Breaking News
March 22, 2019 - Alzheimer’s patients using antiepileptic drugs have twice the risk of pneumonia, study shows
March 22, 2019 - Skin diseases may be more prevalent than previously thought
March 22, 2019 - Overall rates of death from breast cancer are falling across the EU
March 22, 2019 - Novel plasmid could hold key to control of mosquito-borne illness
March 22, 2019 - Female Emergency Physicians Paid Less Than Males
March 22, 2019 - Estimated average glucose (eAG): MedlinePlus Medical Encyclopedia
March 22, 2019 - Experimental drug could be new option for type 2 diabetes
March 22, 2019 - Five Things To Know About The Electronic Health Records Mess
March 22, 2019 - TMJ disorders could be treated with tissue-engineered implants after successful animal study
March 22, 2019 - Team-based approach is key to successful care of pregnant women with heart failure
March 22, 2019 - Study identifies gene variant associated with accelerated cellular aging
March 21, 2019 - Salk scientists show how background noise from neurons can interrupt focused attention
March 21, 2019 - New class of drugs could help treat patients diagnosed with ovarian cancer
March 21, 2019 - Tecentriq Approved for Small Cell Lung Cancer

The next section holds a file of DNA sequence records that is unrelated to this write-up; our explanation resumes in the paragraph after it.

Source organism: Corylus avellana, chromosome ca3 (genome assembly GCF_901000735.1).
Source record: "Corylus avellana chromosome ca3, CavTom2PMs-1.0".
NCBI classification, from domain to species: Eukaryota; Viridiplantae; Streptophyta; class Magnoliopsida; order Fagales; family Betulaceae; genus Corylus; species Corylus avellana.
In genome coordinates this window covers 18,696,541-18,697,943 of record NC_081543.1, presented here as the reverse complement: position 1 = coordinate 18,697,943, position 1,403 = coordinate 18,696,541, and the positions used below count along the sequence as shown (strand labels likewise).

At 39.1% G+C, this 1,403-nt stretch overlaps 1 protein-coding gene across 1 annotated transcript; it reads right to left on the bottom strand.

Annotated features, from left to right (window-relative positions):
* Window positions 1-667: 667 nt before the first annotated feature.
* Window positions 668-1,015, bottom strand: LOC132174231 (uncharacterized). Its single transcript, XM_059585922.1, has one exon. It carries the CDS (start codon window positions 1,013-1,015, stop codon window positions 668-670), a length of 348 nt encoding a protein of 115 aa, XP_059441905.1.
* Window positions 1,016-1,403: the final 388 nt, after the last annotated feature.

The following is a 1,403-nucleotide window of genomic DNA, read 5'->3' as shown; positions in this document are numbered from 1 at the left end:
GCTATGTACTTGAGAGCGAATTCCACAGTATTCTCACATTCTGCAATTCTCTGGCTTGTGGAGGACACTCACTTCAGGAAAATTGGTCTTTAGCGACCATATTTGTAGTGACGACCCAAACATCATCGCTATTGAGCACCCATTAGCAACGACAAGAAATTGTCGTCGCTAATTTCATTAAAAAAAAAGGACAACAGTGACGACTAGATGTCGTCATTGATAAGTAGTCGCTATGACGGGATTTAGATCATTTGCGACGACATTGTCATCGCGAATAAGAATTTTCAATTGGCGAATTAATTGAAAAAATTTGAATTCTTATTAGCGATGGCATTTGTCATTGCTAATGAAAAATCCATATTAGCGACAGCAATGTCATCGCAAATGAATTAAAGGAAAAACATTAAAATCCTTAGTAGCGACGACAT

March 21, 2019 - Adipocyte glucocorticoid receptors play a role in developing steroid diabetes
March 21, 2019 - Climate change can affect nutrient content of crops, harming human health
March 21, 2019 - Podcast: KHN’s ‘What The Health’ Surprise! Fixing Surprise Medical Bills Is Harder Than it Looks
March 21, 2019 - Chemistry researchers patent new method for making anti-leukemia compounds
March 21, 2019 - UIC scientists identify hidden proteins in bacteria
March 21, 2019 - New Australian drug trial achieves remarkable results in patients with acute myeloid leukemia
March 21, 2019 - Females live longer when they have help raising offspring
March 21, 2019 - How did orthodontists sell orthodontics?
March 21, 2019 - In the Spotlight: From dietitian to physician assistant student
March 21, 2019 - The CRISPR Revolution: What You Need to Know